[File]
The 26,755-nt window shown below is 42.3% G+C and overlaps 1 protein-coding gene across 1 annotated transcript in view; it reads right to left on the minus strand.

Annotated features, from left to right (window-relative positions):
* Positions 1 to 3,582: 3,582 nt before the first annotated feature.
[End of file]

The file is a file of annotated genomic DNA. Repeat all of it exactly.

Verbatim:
The 26,755-nt window shown below is 42.3% G+C and overlaps 1 protein-coding gene across 1 annotated transcript in view; it reads right to left on the minus strand.

Annotated features, from left to right (window-relative positions):
* Positions 1 to 3,582: 3,582 nt before the first annotated feature.